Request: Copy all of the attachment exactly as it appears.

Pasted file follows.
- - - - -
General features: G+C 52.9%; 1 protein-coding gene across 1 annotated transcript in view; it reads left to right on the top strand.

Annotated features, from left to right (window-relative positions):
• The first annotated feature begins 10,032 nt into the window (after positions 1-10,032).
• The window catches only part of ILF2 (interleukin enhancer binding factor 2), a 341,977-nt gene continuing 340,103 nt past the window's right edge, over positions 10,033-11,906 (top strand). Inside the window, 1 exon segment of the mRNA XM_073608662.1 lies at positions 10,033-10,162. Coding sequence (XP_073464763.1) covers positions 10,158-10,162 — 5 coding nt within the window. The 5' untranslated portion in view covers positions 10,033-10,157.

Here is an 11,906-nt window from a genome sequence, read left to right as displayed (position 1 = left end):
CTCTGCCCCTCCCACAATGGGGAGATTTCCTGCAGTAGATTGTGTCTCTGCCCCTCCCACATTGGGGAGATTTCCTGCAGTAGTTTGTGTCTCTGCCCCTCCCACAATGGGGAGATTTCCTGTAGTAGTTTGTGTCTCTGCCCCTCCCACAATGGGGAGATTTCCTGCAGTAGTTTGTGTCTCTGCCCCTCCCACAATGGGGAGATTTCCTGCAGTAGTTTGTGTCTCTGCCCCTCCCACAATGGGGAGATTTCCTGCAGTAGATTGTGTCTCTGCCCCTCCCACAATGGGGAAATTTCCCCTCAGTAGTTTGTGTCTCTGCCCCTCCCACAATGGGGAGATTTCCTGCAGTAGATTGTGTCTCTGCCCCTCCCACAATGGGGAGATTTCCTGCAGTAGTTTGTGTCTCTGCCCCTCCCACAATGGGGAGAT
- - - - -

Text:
General features: G+C 52.9%; 1 protein-coding gene across 1 annotated transcript in view; it reads left to right on the top strand.

Annotated features, from left to right (window-relative positions):
• The first annotated feature begins 10,032 nt into the window (after positions 1-10,032).
• The window catches only part of ILF2 (interleukin enhancer binding factor 2), a 341,977-nt gene continuing 340,103 nt past the window's right edge, over positions 10,033-11,906 (top strand). Inside the window, 1 exon segment of the mRNA XM_073608662.1 lies at positions 10,033-10,162. Coding sequence (XP_073464763.1) covers positions 10,158-10,162 — 5 coding nt within the window. The 5' untranslated portion in view covers positions 10,033-10,157.

Here is an 11,906-nt window from a genome sequence, read left to right as displayed (position 1 = left end):
CTCTGCCCCTCCCACAATGGGGAGATTTCCTGCAGTAGATTGTGTCTCTGCCCCTCCCACATTGGGGAGATTTCCTGCAGTAGTTTGTGTCTCTGCCCCTCCCACAATGGGGAGATTTCCTGTAGTAGTTTGTGTCTCTGCCCCTCCCACAATGGGGAGATTTCCTGCAGTAGTTTGTGTCTCTGCCCCTCCCACAATGGGGAGATTTCCTGCAGTAGTTTGTGTCTCTGCCCCTCCCACAATGGGGAGATTTCCTGCAGTAGATTGTGTCTCTGCCCCTCCCACAATGGGGAAATTTCCCCTCAGTAGTTTGTGTCTCTGCCCCTCCCACAATGGGGAGATTTCCTGCAGTAGATTGTGTCTCTGCCCCTCCCACAATGGGGAGATTTCCTGCAGTAGTTTGTGTCTCTGCCCCTCCCACAATGGGGAGAT